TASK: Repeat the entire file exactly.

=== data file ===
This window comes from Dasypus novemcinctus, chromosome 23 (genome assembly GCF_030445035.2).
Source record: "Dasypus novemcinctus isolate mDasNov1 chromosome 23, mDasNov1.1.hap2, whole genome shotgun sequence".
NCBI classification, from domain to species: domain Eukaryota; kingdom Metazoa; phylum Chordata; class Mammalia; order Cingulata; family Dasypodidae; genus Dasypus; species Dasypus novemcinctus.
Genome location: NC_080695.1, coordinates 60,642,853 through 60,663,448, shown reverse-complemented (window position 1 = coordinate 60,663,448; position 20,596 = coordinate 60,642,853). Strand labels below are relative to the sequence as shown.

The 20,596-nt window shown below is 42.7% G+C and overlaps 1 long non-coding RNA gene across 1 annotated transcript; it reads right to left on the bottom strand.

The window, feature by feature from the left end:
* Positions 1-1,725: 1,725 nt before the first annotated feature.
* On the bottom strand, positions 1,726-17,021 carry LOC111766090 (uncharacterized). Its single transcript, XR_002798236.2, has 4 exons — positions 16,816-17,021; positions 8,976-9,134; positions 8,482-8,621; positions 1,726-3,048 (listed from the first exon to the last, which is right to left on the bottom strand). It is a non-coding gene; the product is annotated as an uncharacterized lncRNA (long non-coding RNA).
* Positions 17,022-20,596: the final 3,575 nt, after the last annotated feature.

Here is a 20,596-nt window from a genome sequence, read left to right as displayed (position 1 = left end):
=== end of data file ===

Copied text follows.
This window comes from Dasypus novemcinctus, chromosome 23 (genome assembly GCF_030445035.2).
Source record: "Dasypus novemcinctus isolate mDasNov1 chromosome 23, mDasNov1.1.hap2, whole genome shotgun sequence".
NCBI classification, from domain to species: domain Eukaryota; kingdom Metazoa; phylum Chordata; class Mammalia; order Cingulata; family Dasypodidae; genus Dasypus; species Dasypus novemcinctus.
Genome location: NC_080695.1, coordinates 60,642,853 through 60,663,448, shown reverse-complemented (window position 1 = coordinate 60,663,448; position 20,596 = coordinate 60,642,853). Strand labels below are relative to the sequence as shown.

The 20,596-nt window shown below is 42.7% G+C and overlaps 1 long non-coding RNA gene across 1 annotated transcript; it reads right to left on the bottom strand.

The window, feature by feature from the left end:
* Positions 1-1,725: 1,725 nt before the first annotated feature.
* On the bottom strand, positions 1,726-17,021 carry LOC111766090 (uncharacterized). Its single transcript, XR_002798236.2, has 4 exons — positions 16,816-17,021; positions 8,976-9,134; positions 8,482-8,621; positions 1,726-3,048 (listed from the first exon to the last, which is right to left on the bottom strand). It is a non-coding gene; the product is annotated as an uncharacterized lncRNA (long non-coding RNA).
* Positions 17,022-20,596: the final 3,575 nt, after the last annotated feature.

Here is a 20,596-nt window from a genome sequence, read left to right as displayed (position 1 = left end):